Beacon Power Corp, of Tyngsboro, Mass, filed for Chapter 11 bankruptcy Sunday. The company listed $72 million in assets, and $47 million in outstanding liabilities.
But unlike Solyndra, the California-based solar power manufacturing firm that declared bankruptcy, laid off 1,000 workers and closed its doors last month after receiving a $530 million federal grant, Beacon reportedly says it wants to stay in business.
In the U.S., electricity is produced as current which alternates at a nominal 60 times a second. But the 60 Hertz rate can be effected by how much load is places on the system. Too much load and the rate decreases; reduce the load and the rate increases. The result is less efficient, and sometimes harmful operation of equipment using the electricity. About one percent of the energy from a coal-fired generator is spent trying to stabilize those fluctuations.
Beacon was set to build an array of flywheels in a commerce park near Hazleton, Pa., similar to two other arrays the company operates. The flywheels act to stabilize electrical current on “the grid,” as the electricity transmission system is known.
A flywheel is a heavy wheel powered by the same electricity. When the alternating rate increases, the wheel absorb the excess energy. When demand is high, loading down the system, the flywheel releases energy into the grid.
According to a Beacon Power statement issued in August, the company recently began operating a similar system in Stephentown, N.Y. It also operates a system in Tyngsboro, Mass.,and was to begin construction later this year on a 20-megawatt flywheel system on a 5.5-acre site in Humboldt Industrial Park in Hazle Township.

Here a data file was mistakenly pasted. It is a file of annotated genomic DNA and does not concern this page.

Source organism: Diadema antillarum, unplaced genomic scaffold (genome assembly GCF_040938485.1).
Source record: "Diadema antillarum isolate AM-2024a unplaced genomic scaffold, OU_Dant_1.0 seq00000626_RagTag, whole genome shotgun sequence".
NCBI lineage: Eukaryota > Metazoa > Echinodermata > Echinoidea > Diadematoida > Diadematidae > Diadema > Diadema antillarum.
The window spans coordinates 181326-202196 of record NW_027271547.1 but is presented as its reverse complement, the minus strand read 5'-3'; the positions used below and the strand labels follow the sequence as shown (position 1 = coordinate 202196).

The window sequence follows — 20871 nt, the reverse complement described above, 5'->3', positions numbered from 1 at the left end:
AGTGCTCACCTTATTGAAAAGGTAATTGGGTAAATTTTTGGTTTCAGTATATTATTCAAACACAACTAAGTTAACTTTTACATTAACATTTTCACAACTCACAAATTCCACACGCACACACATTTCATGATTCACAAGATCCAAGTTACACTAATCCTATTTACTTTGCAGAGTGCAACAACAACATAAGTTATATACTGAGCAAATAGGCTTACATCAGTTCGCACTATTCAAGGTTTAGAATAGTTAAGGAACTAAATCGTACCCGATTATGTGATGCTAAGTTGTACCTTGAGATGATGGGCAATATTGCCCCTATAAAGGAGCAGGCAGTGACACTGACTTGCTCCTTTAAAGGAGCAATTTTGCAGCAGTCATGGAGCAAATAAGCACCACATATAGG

“We’re very pleased to receive news of this $5-million grant commitment for our next 20 megawatt energy storage plant,” Bill Capp, Beacon Power president and CEO said in the statement. “We’re grateful for the collaborative, bipartisan effort that helped finalize this grant, especially to Governor Corbett, Congressman Barletta, State Senator John Yudichak, State Representative Tarah Toohil, the Pennsylvania Public Utility Commission, and Bernadette DeBias and Joseph Lettiere of CAN DO, Inc. We look forward to the start of construction later this year.”
The $53 million project was to be partially funded by a $24 million U.S. Department of Energy Smart Grid stimulus grant. and a $5 million grant from the Pennsylvania Redevelopment Assistance Capital Program.
Earlier this month, the company was told by The Nasdaq Stock Market is risked being dropped from the Nasdaq Capital Market. The bid price of its stock had been listed, for the previous 30 consecutive business days, below the minimum $1 per share Nasdaq requirement.
Wisconsin GOP Rep. Jim Sensenbrenner, vice chair of the U.S. House Committee on Science, reportedly announced plans to introduce legislation to require independent audits of all DOE loan guarantees. The Obama administration has ordered an independent review of the guarantees.
Beacon said its current financial woes result from capital-intensive building, and that the company’s long-term financial prospects are strong.
Photo by Beacon Power Corp
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